By Terrence McCoy
By Allie Conti
By Chuck Strouse
By Scott Fishman
By Terrence McCoy
By Ryan Yousefi
By Ciara LaVelle, Kat Bein, Carolina Del Busto, and Liz Tracy
By Pepe Billete
On its face, though, convening the group certainly wasn't a weak or pro forma gesture. Chiles gathered a top-flight staff that included Sam Poole, executive director of the South Florida Water Management District; Richard Ring, superintendent of Everglades National Park; Richard Bonner, the U.S. Army Corps of Engineers's deputy district engineer for project management; and John Renfrow, director of Metro's Department of Environmental Resources Management (DERM). Since its creation this past summer, the committee has met four times. Its members are considering three basic strategies for resolving the 812 Square Mile Area conflict:
Proceed with the $31 million canal-and-levee plan. This would, essentially, preserve the status quo, with no improvement to the existing flooding situation.
Buy the land. While this option would eliminate an impediment to Everglades restoration and provide long-term protection for the park, it is a complicated and expensive proposition. To begin with, county authorities have identified 1537 individual properties in the area. Those owners unwilling to sell -- and committee members maintain there are "many" -- would force the government to enter the litigious arena of condemnation and acquisition via eminent domain. Additionally, officials say cleanup, restoration, and management of the acquired properties carries a high price tag. County and state officials estimate the cost of purchase alone at more than $76 million.
Scrap the $31 million plan and create a so-called flow-way/buffer zone instead. Tentative plans for this option call for the acquisition of the western ten percent of the 812 Square Mile Area, on which engineers would construct a canal-and-levee system to collect water that drained from the developed area. A powerful pump would feed the canal water into a quarter- to half-mile marshy flow-way that would run south into the Everglades. Residents would be required to pay for and build their own internal storm-water collection system that would connect to the apparatus. The cost of the flow-way/buffer zone -- not including the privately built storm-water system -- is estimated at between $31 million and $38 million, with annual operating costs of $75,000 to $100,000.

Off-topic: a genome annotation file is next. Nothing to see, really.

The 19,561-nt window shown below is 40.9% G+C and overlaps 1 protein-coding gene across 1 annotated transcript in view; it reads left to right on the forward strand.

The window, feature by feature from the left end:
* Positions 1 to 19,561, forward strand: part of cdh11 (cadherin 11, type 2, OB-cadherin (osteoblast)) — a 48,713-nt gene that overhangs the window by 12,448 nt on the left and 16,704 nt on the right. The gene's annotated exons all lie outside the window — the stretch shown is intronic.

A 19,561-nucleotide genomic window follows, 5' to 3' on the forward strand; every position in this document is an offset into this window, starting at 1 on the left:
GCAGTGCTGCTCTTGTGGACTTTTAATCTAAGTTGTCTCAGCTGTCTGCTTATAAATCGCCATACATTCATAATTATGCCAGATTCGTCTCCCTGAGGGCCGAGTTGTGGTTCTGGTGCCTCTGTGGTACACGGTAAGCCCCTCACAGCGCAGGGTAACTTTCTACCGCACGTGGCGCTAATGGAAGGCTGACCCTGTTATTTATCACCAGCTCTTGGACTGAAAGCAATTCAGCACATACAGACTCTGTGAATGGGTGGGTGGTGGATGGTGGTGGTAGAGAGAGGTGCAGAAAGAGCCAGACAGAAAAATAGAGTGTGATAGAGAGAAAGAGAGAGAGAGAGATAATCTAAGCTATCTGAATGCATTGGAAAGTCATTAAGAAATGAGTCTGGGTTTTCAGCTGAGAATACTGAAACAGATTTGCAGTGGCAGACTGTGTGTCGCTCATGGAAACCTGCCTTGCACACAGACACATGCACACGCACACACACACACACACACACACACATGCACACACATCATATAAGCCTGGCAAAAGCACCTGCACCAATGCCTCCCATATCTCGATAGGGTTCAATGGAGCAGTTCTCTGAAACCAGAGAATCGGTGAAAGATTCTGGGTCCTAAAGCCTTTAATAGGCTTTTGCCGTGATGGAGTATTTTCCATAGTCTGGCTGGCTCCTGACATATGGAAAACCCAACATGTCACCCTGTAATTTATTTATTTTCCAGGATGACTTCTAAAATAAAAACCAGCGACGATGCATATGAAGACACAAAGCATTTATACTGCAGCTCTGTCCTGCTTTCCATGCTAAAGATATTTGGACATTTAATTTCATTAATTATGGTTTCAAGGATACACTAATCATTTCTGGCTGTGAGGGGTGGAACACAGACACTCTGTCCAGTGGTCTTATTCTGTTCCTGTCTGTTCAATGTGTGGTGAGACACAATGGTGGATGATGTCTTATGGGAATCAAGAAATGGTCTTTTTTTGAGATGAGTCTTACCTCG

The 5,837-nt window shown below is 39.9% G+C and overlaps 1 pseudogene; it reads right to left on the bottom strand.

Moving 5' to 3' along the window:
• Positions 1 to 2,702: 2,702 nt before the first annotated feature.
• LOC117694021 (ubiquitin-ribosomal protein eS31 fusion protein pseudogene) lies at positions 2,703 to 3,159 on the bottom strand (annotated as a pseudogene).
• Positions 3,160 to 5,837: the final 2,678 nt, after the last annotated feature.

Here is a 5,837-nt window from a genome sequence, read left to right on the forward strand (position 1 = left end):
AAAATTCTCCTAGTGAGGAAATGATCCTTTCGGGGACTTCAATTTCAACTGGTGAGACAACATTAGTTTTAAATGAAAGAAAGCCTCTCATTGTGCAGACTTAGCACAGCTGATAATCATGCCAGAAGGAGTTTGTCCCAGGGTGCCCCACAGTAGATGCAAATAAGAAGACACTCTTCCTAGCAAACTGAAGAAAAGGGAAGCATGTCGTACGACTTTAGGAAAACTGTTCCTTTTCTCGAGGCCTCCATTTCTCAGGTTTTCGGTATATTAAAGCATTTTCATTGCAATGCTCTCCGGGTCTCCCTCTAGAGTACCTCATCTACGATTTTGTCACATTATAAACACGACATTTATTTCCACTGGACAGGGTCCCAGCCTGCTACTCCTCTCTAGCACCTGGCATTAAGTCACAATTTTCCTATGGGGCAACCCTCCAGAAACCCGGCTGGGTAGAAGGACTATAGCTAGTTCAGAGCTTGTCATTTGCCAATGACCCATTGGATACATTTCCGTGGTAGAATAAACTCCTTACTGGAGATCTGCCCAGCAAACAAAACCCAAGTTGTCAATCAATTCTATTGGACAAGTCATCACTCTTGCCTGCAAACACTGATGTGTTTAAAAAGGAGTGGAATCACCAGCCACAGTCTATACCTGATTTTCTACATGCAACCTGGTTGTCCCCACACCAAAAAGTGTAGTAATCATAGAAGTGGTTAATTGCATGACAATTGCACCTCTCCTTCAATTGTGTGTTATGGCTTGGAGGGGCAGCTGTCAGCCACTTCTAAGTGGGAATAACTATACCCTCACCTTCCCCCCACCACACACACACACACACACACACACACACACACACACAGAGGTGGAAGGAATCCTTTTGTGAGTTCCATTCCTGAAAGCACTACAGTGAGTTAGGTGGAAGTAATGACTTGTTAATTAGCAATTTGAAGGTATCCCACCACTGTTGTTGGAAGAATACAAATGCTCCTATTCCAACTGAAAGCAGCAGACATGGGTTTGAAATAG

If devising such ambitious alternatives was a chore, the committee has barely begun to deal with an even more profound task: communicating with the residents. Already an enormous gulf separates them. In their frustration and resentment, many area inhabitants have developed vague conspiracy theories indicting the committee members, their departments, and unnamed real estate interests. Some believe Dade County is purposely devaluing their land by refusing to build roads and other amenities. Others say the county has deliberately refused to enforce building and environmental codes, with the same nefarious intent. The goal, residents maintain, is to force them to sell at artificially suppressed prices, perhaps to a big-time developer who will transform their land into suburban sprawl or a petroleum conglomerate for oil speculation. Yet another rumor asserts that the land-acquisition proposal is motivated by the National Park Service's desire to move its rangers into the houses on the west side of the tract.
Perhaps the most widely held and damaging contention is that the Army Corps of Engineers and the Water Management District are intentionally flooding the 812 Square Mile Area. Tropical Storm Gordon rendered about 80 percent of the roads in the community impassable; in recent weeks, many of the roads have still been drivable in only Jeeps and pickups. Farms and groves, too, have remained flooded. "You can fill this area up like a bathtub if you play the [water control] gates right," Jill Hoog says accusingly. "I feel like I'm being trespassed upon by water. It's illegal to store water on private property, and that's what's happening to us."
In fact, there is a pump that occasionally sends water south into the vicinity, as part of ongoing experimental endeavors leading up to the full-scale restoration program authorized by Congress. But water managers say they have taken care to counteract the resulting rise in groundwater levels in the 812 Square Mile Area. Further, they assert that the pump was last operated at the end of August and that the current flooding was caused by rainwater.
As far as residents are concerned, the high floodwater has served one positive purpose: It galvanized the citizens' movement. But Hoog is circumspect about the momentum. "I've been involved in this [issue] since the late Seventies, and the only time that people get really upset is when they're flooded, because their quality of life is so severely impacted," she cautions. Whether the grassroots momentum will continue, she adds, will likely depend on the study committee's recommended course of action. And, if it comes to that, whether the community can find "good legal representation."
Two and a half weeks ago, the force of the neighborhood's frustration was brought to bear on a small conference room in the South Dade Regional Library in Cutler Ridge. The occasion: a presentation by the governor's committee on its various proposals. (The committee is scheduled to submit a final report with recommendations to the governor by March 1.) On the evening of December 19, a few hundred residents crammed into the room, many sporting canary-yellow T-shirts printed with the motto "Live in harmony/Save the 700 endangered families and the Everglades" and the images of an alligator, a heron, a tree, and a house.